Tuesday, June 20, 2006

Stock- Part 1

According to dictionary.com, there are 24 definitions for "stock". I'm mostly interested in numbers one and nine.
1. A supply accumulated for future use; a store.
9. The broth in which meat, fish, bones, or vegetables are simmered for a relatively long period, used as a base in preparing soup, gravy, or sauces.

Stock is so essential to the kitchen, there is always a tupperware container of chicken stock in my fridge, and a ziploc bag full of frozen stock 'ice cubes'. It really is simple to make, but like pie dough, something simple in ingredients and preparation can still be difficult to pull off.

The prep cooks and my college, George Brown, certainly didn't know how to make a great stock. I remember at our exam day, I collected everyone's chicken bones and whipped up a stock, because what they had given us to work with was grey and disgusting. And stock can go from rich and flavourful to grey dishwater easily. But if you follow my tips, it will taste fantastic.

For chicken stock
1. You're going to need some chicken bones. Backs make the best stock. When I'm grocery shopping, I buy those small whole chickens, then when I get home, butcher them into 9 pieces. The back is just for stock in this house. But any bones will do, and use an appropriate sized pot. For instance, if you've just got 1 chicken back and a couple breast bones, then use a six- or ten- cup pot. Also, you can use cooked leftover chicken bones. The best taste comes from raw bones, but if you've got a carcass from a roasted chicken, that will make a great stock too! It might need to simmer a bit longer. Also- throw any extra skin into the pot too. Don't worry about the fat content, in the end your stock will be fat-free, but for now, that skin has a lot of flavour.

2.Start with cold water and plenty of it. Throw in your chicken bones in the pot and cover with cold water, to 1 inch below the top of the pot. You're going to need to replenish this water as it simmers away, so fill up your kettle while you're at it.

3. Add the essential veggies. Absolutely essential are : carrots, onion, celery, garlic. Throw in 1 or 2 carrots, chopped into big pieces (don't worry about peeling them), 1 or 2 stalks celery (this is a great way to use up the inedible tops and bottoms), 1/2 to 1 yellow or red onion, peeled and chopped into 4 and about 3 peeled garlic cloves. Smash them on the counter with your fist to crush them. Make sure to add these ingredients in proportion. They all have strong, distinct flavour and too much of any one ingredient will cause it to over-power the stock.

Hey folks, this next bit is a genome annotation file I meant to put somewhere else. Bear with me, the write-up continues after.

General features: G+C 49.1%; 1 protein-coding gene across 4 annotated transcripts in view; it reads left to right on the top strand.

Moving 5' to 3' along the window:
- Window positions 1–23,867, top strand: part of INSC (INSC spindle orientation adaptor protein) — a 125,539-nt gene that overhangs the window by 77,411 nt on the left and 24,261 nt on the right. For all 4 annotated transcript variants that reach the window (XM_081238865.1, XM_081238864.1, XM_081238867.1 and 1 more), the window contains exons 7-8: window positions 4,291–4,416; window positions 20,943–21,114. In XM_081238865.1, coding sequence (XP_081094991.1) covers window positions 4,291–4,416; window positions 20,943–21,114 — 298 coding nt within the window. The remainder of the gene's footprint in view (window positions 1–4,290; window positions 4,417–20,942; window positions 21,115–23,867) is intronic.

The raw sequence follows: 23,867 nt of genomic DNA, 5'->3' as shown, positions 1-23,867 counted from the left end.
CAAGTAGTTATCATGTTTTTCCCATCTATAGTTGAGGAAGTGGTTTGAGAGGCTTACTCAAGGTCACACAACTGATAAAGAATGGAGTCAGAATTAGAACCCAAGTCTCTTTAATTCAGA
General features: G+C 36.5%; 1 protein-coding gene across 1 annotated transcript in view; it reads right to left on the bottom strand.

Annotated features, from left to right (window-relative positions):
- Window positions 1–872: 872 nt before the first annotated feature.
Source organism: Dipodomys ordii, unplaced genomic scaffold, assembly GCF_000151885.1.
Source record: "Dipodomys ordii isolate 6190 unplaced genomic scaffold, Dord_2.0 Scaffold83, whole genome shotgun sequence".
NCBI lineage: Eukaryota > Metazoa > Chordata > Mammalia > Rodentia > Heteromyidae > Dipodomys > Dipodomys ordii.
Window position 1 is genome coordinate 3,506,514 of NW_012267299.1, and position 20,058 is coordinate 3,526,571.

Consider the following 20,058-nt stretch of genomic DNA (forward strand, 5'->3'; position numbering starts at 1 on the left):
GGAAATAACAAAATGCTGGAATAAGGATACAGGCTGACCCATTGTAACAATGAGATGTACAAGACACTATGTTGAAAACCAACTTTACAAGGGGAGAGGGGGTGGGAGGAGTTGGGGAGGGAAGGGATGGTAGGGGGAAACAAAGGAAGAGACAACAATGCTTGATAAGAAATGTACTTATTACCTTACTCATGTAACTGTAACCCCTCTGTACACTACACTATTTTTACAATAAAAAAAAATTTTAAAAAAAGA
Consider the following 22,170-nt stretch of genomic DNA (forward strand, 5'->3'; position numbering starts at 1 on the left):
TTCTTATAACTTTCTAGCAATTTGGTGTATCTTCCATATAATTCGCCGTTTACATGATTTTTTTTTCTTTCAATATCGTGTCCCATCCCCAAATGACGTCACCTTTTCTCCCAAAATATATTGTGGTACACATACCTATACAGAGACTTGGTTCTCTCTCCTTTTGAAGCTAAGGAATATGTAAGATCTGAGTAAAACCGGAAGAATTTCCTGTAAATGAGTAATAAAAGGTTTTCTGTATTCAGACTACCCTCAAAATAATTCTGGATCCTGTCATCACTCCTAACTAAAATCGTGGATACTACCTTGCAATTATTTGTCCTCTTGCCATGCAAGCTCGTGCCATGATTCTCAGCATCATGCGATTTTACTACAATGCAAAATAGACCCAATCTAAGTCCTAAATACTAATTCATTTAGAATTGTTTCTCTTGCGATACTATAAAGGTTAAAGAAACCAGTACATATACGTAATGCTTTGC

4. The rest of the veggies. What adds depth to a stock is a variety of ingredients. For a basic stock, add parsley, tomato, fresh thyme, or rosemary. You'd be surprised how much parsley brings to the table. I usually save the stems just for stock. If I'm making a stock to be used as a base for an Asian soup, then I will also add to the stock ginger, cilantro and lemmongrass.

5. What not to use. Don't add any acid, such as lemon or lime. This will contribute to a nasty taste and grey colour. Don't add any bell peppers. They will make a stock oily. Also stay away from veggies that are particularly pungent, such as parsnip. Oh, and don't use any potatoes, ok?

6. Dry goods. Finally, add a pinch of peppercorns, a couple bay leaves and a tablespoon of salt. Oh yeah, don't be shy. This is what will help bring out all the flavors of the chicken and veggies. If you don't add some salt right at the beginning, it won't taste like much.

7. Light my fire. Put the pot on the stove over high heat until it boils. Reduce the heat to low, and let the stock simmer for 2-3 hours. Make sure to skim off any foam that rises to the surface- this is the impurities from the chicken bones and skin, and you want to get rid of it. Usually most of this stuff comes to the surface in the first 15 minutes of cooking. As the level of water in the pot decreases, add some more fresh water. You want to keep the bones and veggies submerged. Another important point: Don't stir the stock! You can stick you spoon in there and wiggle it to move around the veggies, but if you stir it too much, the fibers and bits and pieces of the veggies will break down and you'll have a cloudy mess. On the same note, don't let it boil vigorously.

8. Finally, after a few hours, you can strain the stock and stick it in the fridge for tomorrow. Make sure you strain into a bowl and not down the sink! Throw away that nasty veg, or compost it, but don't eat it ok?

9. The next day, check out your stock. It should be yellow in colour, thick and with a slight jello-like consistency. You can thank gelatin for that. On the surface of the container, you'll see a thick white substance. That's the fat, and go ahead spoon it off into the garbage. It should be easy to lift it off.

I think that's it. What a mouthful!


purplecupcake said...

Congrats on making stock...This has always been something I've been scared to make because of the long process. I know it's worth it at the end, though.

SweetSarahJ said...

The great thing about stock is that you can throw it together in ten minutes- after that, it dosen't need much attention.